Thursday, August 15, 2013

When Disclosure Becomes a Problem

I know of a businessman with a very difficult problem.

He is sitting on a dream business deal that will serve him well and which is, in fact, one that he and his family needs desperately.

Despite the possibility that it is a deal “made in heaven”, there is one problem.

In order for him to consummate the deal, he needs to disclose personal and professional details that he has been keeping secret for a long time. The difficulty is that the details will frighten the people who rely on him and they are an embarrassment to him from the perspective of his peers.  That’s what he thinks and his perspective is his reality.

If he could only get past what he thinks others will think of him in the short term, executing the deal will free him of all his problems in the long term.  But he can’t get past what he expects will happen to him in the short term and so he remains paralyzed … needing to do something and being afraid to do something at the same time.

Meanwhile on a global level

I wonder if senior politicians, especially in the G8 / G20, are caught in the same difficult position.

Think of the following challenges in the world that they deal with on a daily basis:

  • population growth and the Earth’s ability (or inability) to sustain our ever-increasing population
  • global climate change, regardless of the cause
  • the shell game (some would say Ponzi scheme) that is the modern global economics engine
  • the ever-increasing difficulties we face with easily obtained fresh, clean water
  • the challenge with running out of “clean” oil as we are forced to rely more on oil sands-type oil or difficult, controversial extraction techniques such as fracking or SAGD
  • growing concerns about technological singularity, the notion that at some point, technology will gain enough self-awareness that it may determine that we are no longer needed or wanted
  • ever-increasing concern about the threat from terrorists and how our efforts are often one step behind theirs instead of the other way around
  • growing concerns about the safety of our food supply, whether it is the debate over GMO, food additives, preservation techniques, impact on the soil, etc.
  • the difficulty of finding the balance between personal privacy and national security
  • the threat that exists from our nuclear weapons stockpile, not only from a nation wilfully using such weapons but the threat of accidental detonation or a hacker compromising or launching them
  • other concerns, including natural events (of terrestrial or off-terrestrial origin) or other concerns that specific government / military groups monitor but don’t speak about publicly.

What do the experts say?

For every “expert” who claims that these are not real challenges or are challenges that have already been solved, there is another “expert” who claims that there is no evidence that any such solutions have been found.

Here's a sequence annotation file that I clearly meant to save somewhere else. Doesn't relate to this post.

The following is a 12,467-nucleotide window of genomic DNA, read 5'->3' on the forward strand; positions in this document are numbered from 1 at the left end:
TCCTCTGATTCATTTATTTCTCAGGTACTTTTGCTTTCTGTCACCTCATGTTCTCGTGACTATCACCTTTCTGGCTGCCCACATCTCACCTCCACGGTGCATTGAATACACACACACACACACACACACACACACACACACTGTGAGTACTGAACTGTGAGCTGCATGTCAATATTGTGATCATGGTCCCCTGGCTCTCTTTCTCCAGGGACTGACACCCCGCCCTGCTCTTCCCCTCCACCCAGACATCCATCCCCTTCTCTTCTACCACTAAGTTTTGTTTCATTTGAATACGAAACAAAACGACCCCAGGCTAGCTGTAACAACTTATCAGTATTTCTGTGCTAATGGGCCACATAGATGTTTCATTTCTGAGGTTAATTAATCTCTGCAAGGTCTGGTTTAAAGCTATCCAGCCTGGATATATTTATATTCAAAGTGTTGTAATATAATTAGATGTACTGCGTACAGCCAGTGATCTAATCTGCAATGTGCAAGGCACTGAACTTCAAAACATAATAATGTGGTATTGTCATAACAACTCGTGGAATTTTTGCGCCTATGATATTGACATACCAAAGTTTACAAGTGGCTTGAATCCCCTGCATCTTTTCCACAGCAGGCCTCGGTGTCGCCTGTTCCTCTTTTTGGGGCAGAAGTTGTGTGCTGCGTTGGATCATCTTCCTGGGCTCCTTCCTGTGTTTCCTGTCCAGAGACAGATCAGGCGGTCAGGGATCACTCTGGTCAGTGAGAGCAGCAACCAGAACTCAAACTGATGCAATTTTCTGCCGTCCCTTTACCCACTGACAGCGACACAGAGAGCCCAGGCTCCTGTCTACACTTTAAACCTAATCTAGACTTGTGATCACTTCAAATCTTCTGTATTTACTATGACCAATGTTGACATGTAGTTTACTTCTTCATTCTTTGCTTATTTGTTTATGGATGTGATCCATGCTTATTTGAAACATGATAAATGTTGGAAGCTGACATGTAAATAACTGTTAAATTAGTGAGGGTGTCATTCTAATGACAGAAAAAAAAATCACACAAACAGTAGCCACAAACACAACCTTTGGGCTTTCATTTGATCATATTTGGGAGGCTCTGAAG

And the political leaders stand in the middle, facing the dilemma of having to choose between leading their nation, attempting to solve problems that are not easily solvable (if at all) versus being reduced to being a public relations officer, peddling “the good news” that all is well in the world, now and forever.

I am, of course, ignoring the politicians who are merely in it for their own benefit. They are human, after all. :-)

The businessman I referred to earlier will influence a few people with his dilemma, whether the influence comes from continued paralysis or execution.  A small number of people will pay the price or benefit as a result of his choices, no matter which way he goes.

The same is not true for politicians.

Seeing it from their perspective, is it better to leave the masses “fat, dumb and happy” as the expression goes, leaving “stuff” for the masses to figure out later when it hits them in the face or should we panic millions of people now without having a solution in-hand?

I don’t know what the right answer is.

It is true that we can’t fix something unless we bring it out into the open and with that thought in mind, it is easy to be critical of those who hold secrets.

It is, however, also true that sometimes things are a lot uglier when they are brought out into the light and we then wish we had never exposed them at all.

Either way, cognitive dissonance cannot be cured nor does it go away by merely ignoring the pain one feels when difficult choices need to be made.

Ignorance can be bliss or it can be fatal

Successfully overcoming our challenges depends on how late we wait before addressing them and how creative and unified we can be when we need to be.

As long as we don’t wait too long.

In service and servanthood,


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